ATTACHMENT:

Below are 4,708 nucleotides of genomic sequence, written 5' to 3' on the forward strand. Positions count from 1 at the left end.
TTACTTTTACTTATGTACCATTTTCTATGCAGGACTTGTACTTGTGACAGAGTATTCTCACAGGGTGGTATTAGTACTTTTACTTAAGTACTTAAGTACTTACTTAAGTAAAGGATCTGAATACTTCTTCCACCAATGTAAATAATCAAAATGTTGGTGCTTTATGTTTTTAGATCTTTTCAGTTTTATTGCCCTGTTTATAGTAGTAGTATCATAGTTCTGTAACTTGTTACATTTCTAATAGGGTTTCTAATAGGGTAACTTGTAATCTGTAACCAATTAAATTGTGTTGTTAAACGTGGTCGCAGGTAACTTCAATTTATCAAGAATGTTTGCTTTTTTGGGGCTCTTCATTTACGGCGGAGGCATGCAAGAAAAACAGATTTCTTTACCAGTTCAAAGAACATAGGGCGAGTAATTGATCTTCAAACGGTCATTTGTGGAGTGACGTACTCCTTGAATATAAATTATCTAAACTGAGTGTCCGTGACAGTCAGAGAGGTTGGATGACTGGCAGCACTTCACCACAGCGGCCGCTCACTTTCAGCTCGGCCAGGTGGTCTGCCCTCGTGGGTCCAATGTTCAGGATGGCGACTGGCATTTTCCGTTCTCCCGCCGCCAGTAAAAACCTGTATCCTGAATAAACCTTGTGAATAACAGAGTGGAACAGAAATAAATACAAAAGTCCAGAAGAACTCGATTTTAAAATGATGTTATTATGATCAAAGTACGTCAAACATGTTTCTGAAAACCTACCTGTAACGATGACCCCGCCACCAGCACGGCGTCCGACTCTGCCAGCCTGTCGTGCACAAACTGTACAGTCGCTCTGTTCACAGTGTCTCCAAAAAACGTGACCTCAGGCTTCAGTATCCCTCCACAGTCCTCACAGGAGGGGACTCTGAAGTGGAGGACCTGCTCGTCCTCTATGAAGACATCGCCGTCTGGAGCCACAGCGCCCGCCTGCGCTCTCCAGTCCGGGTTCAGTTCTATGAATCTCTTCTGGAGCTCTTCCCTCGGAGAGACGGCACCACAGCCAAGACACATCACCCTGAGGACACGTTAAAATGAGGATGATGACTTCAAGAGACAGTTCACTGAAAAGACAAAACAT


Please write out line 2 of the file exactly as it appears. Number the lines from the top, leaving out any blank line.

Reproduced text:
TTACTTTTACTTATGTACCATTTTCTATGCAGGACTTGTACTTGTGACAGAGTATTCTCACAGGGTGGTATTAGTACTTTTACTTAAGTACTTAAGTACTTACTTAAGTAAAGGATCTGAATACTTCTTCCACCAATGTAAATAATCAAAATGTTGGTGCTTTATGTTTTTAGATCTTTTCAGTTTTATTGCCCTGTTTATAGTAGTAGTATCATAGTTCTGTAACTTGTTACATTTCTAATAGGGTTTCTAATAGGGTAACTTGTAATCTGTAACCAATTAAATTGTGTTGTTAAACGTGGTCGCAGGTAACTTCAATTTATCAAGAATGTTTGCTTTTTTGGGGCTCTTCATTTACGGCGGAGGCATGCAAGAAAAACAGATTTCTTTACCAGTTCAAAGAACATAGGGCGAGTAATTGATCTTCAAACGGTCATTTGTGGAGTGACGTACTCCTTGAATATAAATTATCTAAACTGAGTGTCCGTGACAGTCAGAGAGGTTGGATGACTGGCAGCACTTCACCACAGCGGCCGCTCACTTTCAGCTCGGCCAGGTGGTCTGCCCTCGTGGGTCCAATGTTCAGGATGGCGACTGGCATTTTCCGTTCTCCCGCCGCCAGTAAAAACCTGTATCCTGAATAAACCTTGTGAATAACAGAGTGGAACAGAAATAAATACAAAAGTCCAGAAGAACTCGATTTTAAAATGATGTTATTATGATCAAAGTACGTCAAACATGTTTCTGAAAACCTACCTGTAACGATGACCCCGCCACCAGCACGGCGTCCGACTCTGCCAGCCTGTCGTGCACAAACTGTACAGTCGCTCTGTTCACAGTGTCTCCAAAAAACGTGACCTCAGGCTTCAGTATCCCTCCACAGTCCTCACAGGAGGGGACTCTGAAGTGGAGGACCTGCTCGTCCTCTATGAAGACATCGCCGTCTGGAGCCACAGCGCCCGCCTGCGCTCTCCAGTCCGGGTTCAGTTCTATGAATCTCTTCTGGAGCTCTTCCCTCGGAGAGACGGCACCACAGCCAAGACACATCACCCTGAGGACACGTTAAAATGAGGATGATGACTTCAAGAGACAGTTCACTGAAAAGACAAAACAT